The Isolation Door
By: Anish Majumdar
Format/Source: Paperback; won a copy from a giveaway contest held by guiltless reading
Neil Kapoor, 23, is desperate to create a life beyond the shadow of his mother’s schizophrenia. Years of successive relapses and rehabilitations have forced his father into the role of caretaker and Neil into that of silent witness. But there is no light within this joyless ritual, and any hope for the future rests on finding an exit.
Amidst her latest breakdown, Neil attends drama school in pursuit of a role that might better express the truth of who he is. What started as a desperate gambit becomes the fragile threads of a new life. A relationship blooms with Emily, and each finds strength – and demons – in the other. New friendships with Quincy and Tim grow close and complex. But the emotional remove needed to keep these two lives separate destabilizes the family. Neil’s father, the one constant in the chaos, buckles under the pressure. Enlisting the aid of an Aunt with means and questionable motives, Neil plies ever-greater deceptions to keep the darkness at bay. But this time there will be no going back. As his mother falls to terrifying depths a decision must be made: family or freedom?
This novel caught my attention when Aloi @ guiltless reading featured it in Book Beginnings on Fridays and was hosting a giveaway contest for it. I honestly don’t think I’ve read many novels–if at all–featuring mental illnesses as a major theme so I was intrigued.
The Isolation Door is narrated from Neil’s point of view as he struggles to carve out his own life while dealing with a major illness in the family. His mother’s schizophrenia has been affecting his family life for years, with his father utterly devoted to caring for his wife even as things are going bad for them, financially, legally, etc. At the same time Neil, being a young man, is trying to figure out what he wants to do with his life and is bent on getting into acting, turning to his aunt at times for support as he not only pursues his goals but also escapes the suffocating environment at home.
I do admit that I was a little perplexed somewhere halfway while reading the novel because it felt as though Neil’s social life–the friends he hangs out with, the new relationship he was developing with Emily–was more in the forefront of the story than Neil’s family life and his mother’s situation. It felt as though the tense drama with Tim and Emily and Quincy was more important than what’s happening with Neil’s parents. Then I realised that this was exactly the point: Neil at that point of the novel was just trying to live a life that wasn’t overshadowed by his mother’s illness; sure, he was constantly hiding that fact from everyone else, making up a backstory along the way, but over time it made sense why he did.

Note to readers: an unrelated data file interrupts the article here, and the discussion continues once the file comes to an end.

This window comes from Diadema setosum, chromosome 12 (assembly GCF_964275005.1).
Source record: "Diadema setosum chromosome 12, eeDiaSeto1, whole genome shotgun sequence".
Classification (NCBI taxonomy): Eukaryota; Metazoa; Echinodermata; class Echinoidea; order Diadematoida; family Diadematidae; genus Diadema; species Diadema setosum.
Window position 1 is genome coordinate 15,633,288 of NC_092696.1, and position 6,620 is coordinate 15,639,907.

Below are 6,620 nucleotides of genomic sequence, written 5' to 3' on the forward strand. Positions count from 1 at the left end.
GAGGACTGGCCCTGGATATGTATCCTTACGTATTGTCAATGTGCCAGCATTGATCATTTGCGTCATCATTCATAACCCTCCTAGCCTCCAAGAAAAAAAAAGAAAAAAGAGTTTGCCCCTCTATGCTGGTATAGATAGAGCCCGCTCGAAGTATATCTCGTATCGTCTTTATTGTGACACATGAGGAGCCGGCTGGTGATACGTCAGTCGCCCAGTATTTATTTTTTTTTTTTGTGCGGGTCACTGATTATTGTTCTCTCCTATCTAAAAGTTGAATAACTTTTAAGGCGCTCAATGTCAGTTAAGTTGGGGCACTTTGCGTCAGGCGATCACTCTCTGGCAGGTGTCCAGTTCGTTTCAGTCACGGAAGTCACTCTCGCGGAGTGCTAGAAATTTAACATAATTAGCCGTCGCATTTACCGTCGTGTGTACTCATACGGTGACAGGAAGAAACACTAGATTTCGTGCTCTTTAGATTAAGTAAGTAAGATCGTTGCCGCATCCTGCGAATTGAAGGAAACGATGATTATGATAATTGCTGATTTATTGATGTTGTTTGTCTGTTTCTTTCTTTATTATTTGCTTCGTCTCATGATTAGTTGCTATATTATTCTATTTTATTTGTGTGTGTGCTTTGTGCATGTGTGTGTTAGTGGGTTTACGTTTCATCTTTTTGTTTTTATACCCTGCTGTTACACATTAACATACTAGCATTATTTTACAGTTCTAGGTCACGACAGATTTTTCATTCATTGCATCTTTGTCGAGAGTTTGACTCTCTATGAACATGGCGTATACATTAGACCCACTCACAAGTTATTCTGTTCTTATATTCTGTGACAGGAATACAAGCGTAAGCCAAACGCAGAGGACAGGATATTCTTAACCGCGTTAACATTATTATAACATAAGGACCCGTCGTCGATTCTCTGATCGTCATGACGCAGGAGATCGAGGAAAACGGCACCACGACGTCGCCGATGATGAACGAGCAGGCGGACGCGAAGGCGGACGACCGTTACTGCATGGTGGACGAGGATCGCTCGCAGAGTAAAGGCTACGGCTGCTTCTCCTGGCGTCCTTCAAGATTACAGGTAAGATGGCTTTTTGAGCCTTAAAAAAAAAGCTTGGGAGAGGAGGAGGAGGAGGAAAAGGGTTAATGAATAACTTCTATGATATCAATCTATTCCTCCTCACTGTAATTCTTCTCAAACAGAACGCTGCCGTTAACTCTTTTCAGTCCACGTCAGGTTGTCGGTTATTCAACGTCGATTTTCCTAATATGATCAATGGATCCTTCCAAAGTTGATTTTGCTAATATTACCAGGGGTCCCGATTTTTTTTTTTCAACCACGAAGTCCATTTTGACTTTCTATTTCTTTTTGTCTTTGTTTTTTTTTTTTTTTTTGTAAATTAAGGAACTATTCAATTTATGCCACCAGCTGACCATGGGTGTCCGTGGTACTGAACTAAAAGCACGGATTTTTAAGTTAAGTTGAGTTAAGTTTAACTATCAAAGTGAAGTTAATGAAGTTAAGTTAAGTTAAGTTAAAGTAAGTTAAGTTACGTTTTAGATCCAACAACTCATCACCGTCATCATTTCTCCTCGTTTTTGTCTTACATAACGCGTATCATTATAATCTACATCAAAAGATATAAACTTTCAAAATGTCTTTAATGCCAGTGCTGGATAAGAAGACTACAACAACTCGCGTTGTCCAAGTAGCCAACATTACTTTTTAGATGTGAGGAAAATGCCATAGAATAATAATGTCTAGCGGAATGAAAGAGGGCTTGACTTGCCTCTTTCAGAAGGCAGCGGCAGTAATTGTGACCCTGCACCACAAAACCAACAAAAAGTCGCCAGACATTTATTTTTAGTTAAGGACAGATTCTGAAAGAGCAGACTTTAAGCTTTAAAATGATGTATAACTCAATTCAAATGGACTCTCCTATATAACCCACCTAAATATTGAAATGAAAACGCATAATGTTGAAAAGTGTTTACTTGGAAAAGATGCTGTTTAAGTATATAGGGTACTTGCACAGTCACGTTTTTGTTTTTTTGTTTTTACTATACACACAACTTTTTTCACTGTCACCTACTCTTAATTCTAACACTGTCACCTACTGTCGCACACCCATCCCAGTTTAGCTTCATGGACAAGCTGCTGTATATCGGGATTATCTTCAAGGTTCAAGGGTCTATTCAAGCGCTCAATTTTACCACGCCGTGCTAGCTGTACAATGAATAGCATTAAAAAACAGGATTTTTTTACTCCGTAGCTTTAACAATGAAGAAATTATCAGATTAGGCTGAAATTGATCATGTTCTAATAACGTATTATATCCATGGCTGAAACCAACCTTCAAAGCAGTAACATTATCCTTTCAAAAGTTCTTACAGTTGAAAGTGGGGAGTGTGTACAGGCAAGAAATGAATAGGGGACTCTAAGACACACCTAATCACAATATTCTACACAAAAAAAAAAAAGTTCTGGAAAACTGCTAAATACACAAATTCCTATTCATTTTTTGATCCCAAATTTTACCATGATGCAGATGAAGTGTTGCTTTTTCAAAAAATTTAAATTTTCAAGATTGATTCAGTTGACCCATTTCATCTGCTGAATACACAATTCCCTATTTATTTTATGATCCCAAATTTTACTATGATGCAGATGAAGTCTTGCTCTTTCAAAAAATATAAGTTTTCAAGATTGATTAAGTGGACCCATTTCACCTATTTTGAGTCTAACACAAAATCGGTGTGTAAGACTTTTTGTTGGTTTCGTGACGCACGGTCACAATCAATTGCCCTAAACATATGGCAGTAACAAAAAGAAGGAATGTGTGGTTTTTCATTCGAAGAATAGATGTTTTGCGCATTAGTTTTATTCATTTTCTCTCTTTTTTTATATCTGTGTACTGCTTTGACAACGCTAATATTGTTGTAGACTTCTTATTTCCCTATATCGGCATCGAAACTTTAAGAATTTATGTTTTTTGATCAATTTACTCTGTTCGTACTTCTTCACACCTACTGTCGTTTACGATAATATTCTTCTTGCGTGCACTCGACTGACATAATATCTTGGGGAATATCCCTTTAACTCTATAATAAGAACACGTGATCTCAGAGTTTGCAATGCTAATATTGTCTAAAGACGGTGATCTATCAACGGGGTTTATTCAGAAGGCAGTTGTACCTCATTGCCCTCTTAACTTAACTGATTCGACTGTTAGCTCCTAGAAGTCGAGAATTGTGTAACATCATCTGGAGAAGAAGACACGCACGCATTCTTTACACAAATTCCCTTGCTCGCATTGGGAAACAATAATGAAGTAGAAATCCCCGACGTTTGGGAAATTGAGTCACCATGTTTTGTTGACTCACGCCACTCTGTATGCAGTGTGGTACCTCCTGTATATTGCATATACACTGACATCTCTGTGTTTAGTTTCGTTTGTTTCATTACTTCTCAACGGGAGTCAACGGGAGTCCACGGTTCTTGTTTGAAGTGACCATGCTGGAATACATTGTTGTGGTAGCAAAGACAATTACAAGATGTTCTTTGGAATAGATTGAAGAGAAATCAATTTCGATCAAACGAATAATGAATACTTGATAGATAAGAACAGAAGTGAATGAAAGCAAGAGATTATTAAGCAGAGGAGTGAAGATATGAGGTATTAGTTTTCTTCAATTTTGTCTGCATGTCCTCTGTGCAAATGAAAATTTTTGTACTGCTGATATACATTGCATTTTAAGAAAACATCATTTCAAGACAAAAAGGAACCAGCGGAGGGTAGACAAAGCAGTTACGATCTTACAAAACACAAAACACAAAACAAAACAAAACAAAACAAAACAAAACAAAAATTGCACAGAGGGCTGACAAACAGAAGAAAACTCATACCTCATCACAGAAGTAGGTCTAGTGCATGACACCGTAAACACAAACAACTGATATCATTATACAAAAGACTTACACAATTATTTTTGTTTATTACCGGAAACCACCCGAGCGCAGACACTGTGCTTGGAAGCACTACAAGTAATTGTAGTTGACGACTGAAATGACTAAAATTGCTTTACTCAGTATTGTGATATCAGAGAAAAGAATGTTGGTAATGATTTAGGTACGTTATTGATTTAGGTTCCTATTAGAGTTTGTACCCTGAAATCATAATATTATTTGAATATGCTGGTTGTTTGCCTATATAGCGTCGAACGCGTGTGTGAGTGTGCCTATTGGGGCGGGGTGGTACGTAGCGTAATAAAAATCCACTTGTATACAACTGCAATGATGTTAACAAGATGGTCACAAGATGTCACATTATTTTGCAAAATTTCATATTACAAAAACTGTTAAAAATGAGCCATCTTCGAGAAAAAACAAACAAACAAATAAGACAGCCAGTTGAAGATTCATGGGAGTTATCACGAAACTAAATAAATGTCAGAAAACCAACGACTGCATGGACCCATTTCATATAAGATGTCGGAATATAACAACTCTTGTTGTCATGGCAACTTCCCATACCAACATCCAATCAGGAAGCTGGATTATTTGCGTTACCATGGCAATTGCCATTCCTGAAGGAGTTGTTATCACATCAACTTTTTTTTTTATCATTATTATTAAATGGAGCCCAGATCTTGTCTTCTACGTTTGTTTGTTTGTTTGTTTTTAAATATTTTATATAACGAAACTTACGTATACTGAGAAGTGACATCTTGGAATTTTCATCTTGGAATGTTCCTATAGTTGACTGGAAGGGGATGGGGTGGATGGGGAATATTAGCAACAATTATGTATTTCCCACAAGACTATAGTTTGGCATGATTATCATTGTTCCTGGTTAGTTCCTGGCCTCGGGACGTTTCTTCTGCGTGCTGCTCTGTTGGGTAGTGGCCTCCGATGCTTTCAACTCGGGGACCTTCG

The descriptions of what Neil’s mother was going through at the institution and the treatments and routine were both horrifying and brutal to read but also eye-opening in how difficult mental illness is. As someone who is currently studying in the hopes of entering the healthcare field, it also reinforces in my mind how important it is for healthcare providers to display and act in a caring manner towards patients no matter what illness they have. Caring for an sick loved one is a very stressful experience for family members, as this book highlights, and healthcare providers should provide some relief to this stress, not add further stress; a number of individuals throughout this novel infuriated me in the way they treated both Neil’s mother and Neil himself (the book isn’t near me at the moment so I can’t double-check on the names).
The Isolation Door overall was an interesting read that brings a lot of awareness on the topic of mental illness and its effect on both the individual and the family. Culture also factors into Neil’s experience in coming to an understanding of his mother’s illness as well as in his life in general, which was interesting to read. However I think his personal journey was far more affecting; it’s a stressful thing to experience and reactions to it is not always pretty but it’s human.